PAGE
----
Thinking at a more macro level, when we consider Malaysia’s production of goods and services, particularly its exports, we must therefore ask, are the goods and services we produce more elastic or inelastic in demand? If they were elastic, then any change in prices, internally or externally driven (changing exchange rates, oil prices and so on) would not bode well for our producers. They would see the quantity demanded of their products reduce disproportionately more than the change in price with the demand for those other products now moving to other countries that also produce those products, but at a cheaper cost. If they were inelastic, then producers would be relatively insulated from price volatilities. Therefore, it makes economic sense for our producers to move from producing elastic goods and services to inelastic goods and services.

This is not a call to say that we should prioritise the production of daily needs goods or addictive goods. Rather, in the exports sector, we should ask how we can make our exports more inelastic. One way of decreasing the elasticity of our exports is to increase the ‘complexity’ of our exports. Economic Complexity, a concept introduced by Professor Ricardo Hausmann of the Kennedy School, is measured along two indicators – ubiquity and diversity. Diversity is defined as the “number of products (that) that country is connected to.” The more products an economy is associated with, the more diverse it is. Ubiquity, on the other hand, is related to the number of countries that a product is connected to. The more ubiquitous a product, the more countries produce it.

Therefore, when measuring economic complexity, diversity, which represents the amount of embedded knowledge that a country has, is positively related with economic complexity while ubiquity is negatively related with economic complexity since “ubiquitous products are more likely to require few capabilities, and less ubiquitous products are more likely to require a large variety of capabilities.” Essentially, to reduce the elasticity of their goods and services, producers need to create goods that are more diverse and less ubiquitous; in essence, they need to move up the value chain and produce things that others do not produce. We should be agnostic about what those goods and services are (as long as they are ethical) but to capitalise on elasticity (or lack thereof), those goods and services need to be more complex.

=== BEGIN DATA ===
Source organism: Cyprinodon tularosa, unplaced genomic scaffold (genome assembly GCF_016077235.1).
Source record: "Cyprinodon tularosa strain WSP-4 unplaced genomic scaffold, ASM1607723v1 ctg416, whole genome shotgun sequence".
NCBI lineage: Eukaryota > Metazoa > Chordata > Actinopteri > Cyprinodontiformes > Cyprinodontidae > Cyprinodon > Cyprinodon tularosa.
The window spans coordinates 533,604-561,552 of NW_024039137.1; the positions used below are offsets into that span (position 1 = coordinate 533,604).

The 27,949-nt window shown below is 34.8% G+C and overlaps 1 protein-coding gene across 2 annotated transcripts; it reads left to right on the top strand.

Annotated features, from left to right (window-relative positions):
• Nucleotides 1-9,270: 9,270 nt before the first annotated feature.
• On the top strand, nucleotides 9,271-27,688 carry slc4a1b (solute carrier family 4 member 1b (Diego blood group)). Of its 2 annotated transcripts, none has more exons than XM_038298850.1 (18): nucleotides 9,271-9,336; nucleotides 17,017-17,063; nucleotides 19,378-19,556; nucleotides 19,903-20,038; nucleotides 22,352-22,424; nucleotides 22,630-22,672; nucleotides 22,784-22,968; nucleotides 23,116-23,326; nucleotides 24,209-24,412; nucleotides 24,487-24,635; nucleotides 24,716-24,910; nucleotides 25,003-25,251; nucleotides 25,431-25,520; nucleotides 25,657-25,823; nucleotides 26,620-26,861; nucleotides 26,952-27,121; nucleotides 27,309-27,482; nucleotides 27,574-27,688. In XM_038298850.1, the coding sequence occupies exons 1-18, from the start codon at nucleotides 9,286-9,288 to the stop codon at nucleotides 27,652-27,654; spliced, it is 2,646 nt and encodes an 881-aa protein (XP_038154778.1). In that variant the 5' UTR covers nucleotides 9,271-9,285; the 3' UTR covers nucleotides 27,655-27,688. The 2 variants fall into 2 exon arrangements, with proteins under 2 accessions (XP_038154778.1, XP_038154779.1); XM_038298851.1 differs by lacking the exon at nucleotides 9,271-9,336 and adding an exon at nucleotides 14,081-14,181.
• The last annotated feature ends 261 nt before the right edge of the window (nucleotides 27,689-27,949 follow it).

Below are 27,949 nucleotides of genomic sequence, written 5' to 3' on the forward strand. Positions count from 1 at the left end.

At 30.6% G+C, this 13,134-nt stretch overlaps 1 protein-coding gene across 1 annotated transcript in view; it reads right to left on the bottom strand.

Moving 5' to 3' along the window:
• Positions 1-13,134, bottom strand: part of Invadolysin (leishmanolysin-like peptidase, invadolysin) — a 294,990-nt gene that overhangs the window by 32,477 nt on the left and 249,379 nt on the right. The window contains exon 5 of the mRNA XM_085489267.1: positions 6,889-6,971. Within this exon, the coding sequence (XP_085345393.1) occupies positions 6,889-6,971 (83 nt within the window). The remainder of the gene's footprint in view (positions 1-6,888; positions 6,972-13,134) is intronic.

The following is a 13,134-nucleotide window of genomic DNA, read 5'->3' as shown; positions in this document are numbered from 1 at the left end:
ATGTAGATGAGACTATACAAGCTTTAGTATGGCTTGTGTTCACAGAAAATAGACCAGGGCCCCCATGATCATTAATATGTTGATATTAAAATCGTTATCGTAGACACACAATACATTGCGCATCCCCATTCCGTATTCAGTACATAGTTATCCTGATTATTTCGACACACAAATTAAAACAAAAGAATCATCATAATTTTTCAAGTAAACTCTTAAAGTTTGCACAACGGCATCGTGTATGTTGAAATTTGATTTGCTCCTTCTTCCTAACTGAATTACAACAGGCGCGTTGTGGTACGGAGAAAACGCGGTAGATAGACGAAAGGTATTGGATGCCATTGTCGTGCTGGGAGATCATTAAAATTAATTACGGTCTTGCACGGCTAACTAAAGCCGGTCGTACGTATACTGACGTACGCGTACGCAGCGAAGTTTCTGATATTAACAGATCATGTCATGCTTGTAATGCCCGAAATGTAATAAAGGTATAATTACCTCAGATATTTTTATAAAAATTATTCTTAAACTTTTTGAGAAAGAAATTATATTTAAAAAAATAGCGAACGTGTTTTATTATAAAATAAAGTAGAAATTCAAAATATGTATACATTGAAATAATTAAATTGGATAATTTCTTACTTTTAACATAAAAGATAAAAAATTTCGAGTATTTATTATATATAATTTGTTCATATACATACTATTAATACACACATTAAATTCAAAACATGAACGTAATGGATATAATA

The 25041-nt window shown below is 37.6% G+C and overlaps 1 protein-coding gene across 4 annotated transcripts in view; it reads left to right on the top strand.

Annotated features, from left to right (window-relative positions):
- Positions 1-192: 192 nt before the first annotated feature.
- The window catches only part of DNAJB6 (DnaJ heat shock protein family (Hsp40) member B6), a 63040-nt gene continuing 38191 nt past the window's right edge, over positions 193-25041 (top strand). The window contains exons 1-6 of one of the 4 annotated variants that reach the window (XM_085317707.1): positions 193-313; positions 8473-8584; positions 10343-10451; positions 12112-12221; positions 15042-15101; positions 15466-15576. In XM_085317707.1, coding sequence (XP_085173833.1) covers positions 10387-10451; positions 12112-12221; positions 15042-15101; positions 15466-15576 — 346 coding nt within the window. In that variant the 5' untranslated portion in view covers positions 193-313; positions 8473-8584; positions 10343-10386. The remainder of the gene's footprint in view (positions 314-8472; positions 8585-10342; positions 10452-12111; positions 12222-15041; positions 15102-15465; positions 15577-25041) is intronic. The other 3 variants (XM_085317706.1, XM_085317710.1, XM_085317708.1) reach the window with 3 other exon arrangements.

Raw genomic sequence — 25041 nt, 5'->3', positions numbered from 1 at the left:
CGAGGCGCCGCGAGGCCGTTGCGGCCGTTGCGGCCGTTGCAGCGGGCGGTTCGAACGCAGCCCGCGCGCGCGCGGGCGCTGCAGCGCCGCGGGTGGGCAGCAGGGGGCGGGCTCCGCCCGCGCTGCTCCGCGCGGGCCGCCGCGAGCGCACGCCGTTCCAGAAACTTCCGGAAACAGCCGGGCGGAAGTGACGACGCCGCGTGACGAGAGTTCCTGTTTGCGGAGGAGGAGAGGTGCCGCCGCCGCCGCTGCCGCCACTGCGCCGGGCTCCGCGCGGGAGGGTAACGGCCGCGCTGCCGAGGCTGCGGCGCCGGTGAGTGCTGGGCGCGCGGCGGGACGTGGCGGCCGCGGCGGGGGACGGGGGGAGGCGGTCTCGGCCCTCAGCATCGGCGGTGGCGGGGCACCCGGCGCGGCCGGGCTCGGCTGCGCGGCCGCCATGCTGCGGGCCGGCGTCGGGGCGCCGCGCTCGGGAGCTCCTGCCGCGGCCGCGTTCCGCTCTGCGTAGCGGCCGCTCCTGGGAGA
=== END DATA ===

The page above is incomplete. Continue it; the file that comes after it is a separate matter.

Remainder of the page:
From an economic growth standpoint, growth regressions done by Hausmann and his team show that a one standard deviation increase in the Economic Complexity Index would “accelerate growth by 2.3% per year in a country at the 10th percentile of income, by 1.6% in a country at the median income, and by 0.7% for countries in the 90th percentile.” Given that Malaysia sits somewhere between the median and the 90th percentile of incomes worldwide, a one standard deviation increase in the Economic Complexity Index is estimated to increase growth in Malaysia by between 0.9% and 1.6% per year. In a time when Malaysian growth seems to be paring downwards to a new normal, that extra approximately 1 to 1.5% growth per annum could be very useful indeed. Therefore, returning to The Wire, producers and exporters should take heed of Stringer Bell’s caution; we may actually have an elastic product when we believe we have an inelastic one. And if the product is indeed elastic, producers need to find a way to make it inelastic, perhaps by increasing its complexity.